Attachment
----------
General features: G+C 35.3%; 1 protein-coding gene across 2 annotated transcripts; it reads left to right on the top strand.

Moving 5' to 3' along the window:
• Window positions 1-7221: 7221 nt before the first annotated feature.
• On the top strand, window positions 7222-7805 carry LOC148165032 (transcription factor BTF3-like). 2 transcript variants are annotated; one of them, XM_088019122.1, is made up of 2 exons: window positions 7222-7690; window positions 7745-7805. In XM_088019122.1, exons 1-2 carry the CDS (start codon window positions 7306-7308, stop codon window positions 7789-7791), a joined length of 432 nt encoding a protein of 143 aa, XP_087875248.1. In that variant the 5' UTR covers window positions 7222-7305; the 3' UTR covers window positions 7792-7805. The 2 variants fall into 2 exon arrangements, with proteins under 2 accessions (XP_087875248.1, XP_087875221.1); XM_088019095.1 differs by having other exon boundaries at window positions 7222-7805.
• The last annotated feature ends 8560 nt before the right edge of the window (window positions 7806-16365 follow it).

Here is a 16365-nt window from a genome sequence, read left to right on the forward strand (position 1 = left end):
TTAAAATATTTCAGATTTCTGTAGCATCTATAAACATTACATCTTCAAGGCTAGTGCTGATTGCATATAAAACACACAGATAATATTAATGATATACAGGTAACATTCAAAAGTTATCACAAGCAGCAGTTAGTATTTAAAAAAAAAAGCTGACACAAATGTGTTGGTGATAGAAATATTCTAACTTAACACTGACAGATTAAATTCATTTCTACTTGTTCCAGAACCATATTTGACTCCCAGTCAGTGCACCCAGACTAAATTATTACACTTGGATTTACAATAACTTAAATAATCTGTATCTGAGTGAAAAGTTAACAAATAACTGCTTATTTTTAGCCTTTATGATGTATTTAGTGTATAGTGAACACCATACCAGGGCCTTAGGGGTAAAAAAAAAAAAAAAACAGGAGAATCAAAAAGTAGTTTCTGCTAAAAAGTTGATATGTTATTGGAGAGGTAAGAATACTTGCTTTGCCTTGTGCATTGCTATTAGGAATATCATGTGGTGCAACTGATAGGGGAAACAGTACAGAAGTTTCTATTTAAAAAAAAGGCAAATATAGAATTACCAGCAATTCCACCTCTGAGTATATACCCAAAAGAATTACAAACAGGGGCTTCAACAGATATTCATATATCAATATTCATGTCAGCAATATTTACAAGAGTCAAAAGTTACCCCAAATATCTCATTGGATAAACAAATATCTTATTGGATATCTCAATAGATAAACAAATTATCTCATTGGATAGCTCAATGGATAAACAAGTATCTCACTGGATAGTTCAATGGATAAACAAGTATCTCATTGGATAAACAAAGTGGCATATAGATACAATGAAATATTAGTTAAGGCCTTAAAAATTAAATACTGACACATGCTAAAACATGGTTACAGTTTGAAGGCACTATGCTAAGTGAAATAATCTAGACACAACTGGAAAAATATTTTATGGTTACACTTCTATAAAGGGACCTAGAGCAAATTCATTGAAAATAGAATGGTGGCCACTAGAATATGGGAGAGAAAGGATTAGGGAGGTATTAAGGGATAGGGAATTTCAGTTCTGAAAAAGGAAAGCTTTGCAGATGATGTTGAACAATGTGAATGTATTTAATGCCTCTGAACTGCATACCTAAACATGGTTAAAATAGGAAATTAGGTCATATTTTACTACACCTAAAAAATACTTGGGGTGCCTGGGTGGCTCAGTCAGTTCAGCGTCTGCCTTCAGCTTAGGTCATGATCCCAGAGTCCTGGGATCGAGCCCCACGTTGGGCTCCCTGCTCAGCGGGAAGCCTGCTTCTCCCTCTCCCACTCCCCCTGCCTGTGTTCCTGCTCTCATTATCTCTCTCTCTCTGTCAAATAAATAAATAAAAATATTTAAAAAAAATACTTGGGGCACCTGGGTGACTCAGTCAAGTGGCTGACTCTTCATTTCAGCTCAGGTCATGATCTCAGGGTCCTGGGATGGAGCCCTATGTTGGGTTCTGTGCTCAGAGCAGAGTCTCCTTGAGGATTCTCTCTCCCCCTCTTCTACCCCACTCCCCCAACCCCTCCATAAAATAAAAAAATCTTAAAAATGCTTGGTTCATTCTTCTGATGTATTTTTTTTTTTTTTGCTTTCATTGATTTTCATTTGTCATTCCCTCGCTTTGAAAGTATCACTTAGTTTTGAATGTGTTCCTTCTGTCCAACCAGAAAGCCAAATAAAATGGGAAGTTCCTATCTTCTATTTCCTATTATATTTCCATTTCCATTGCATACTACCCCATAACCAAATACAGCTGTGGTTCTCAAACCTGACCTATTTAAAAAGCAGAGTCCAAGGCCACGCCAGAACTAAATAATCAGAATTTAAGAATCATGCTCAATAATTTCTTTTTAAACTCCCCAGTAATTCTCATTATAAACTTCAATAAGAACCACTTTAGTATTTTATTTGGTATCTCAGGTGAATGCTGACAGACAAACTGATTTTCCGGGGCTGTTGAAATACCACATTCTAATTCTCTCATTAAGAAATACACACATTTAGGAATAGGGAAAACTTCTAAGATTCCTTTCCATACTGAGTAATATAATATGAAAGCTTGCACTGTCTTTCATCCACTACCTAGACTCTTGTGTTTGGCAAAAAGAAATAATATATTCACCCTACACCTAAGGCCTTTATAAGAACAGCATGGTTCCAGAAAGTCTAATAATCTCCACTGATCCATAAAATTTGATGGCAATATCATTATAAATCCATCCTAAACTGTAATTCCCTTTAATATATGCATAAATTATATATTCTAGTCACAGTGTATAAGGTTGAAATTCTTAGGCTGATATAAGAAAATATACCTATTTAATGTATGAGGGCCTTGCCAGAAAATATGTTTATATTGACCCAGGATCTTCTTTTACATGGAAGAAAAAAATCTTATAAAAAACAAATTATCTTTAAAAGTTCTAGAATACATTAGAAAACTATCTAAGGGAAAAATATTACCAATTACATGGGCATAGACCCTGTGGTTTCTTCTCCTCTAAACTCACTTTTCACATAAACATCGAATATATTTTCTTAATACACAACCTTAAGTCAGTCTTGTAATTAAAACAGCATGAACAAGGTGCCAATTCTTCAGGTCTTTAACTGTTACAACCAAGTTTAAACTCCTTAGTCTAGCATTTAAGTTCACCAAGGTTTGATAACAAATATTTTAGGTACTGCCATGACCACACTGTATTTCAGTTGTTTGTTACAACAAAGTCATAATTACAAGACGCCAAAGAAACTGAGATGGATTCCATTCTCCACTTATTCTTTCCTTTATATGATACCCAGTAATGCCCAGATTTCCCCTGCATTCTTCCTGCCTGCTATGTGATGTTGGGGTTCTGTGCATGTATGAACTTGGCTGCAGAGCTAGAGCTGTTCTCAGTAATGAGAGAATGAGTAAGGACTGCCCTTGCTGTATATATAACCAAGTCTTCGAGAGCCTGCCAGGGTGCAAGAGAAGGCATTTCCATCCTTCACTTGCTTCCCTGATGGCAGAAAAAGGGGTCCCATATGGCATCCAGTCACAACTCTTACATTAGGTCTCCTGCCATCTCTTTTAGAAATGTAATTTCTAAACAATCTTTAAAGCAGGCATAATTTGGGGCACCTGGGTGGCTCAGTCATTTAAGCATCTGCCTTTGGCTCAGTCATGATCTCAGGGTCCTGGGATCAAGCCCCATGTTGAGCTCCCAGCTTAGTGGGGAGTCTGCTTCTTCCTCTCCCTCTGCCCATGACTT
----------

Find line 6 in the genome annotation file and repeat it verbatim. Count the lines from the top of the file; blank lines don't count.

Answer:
Here is a 16365-nt window from a genome sequence, read left to right on the forward strand (position 1 = left end):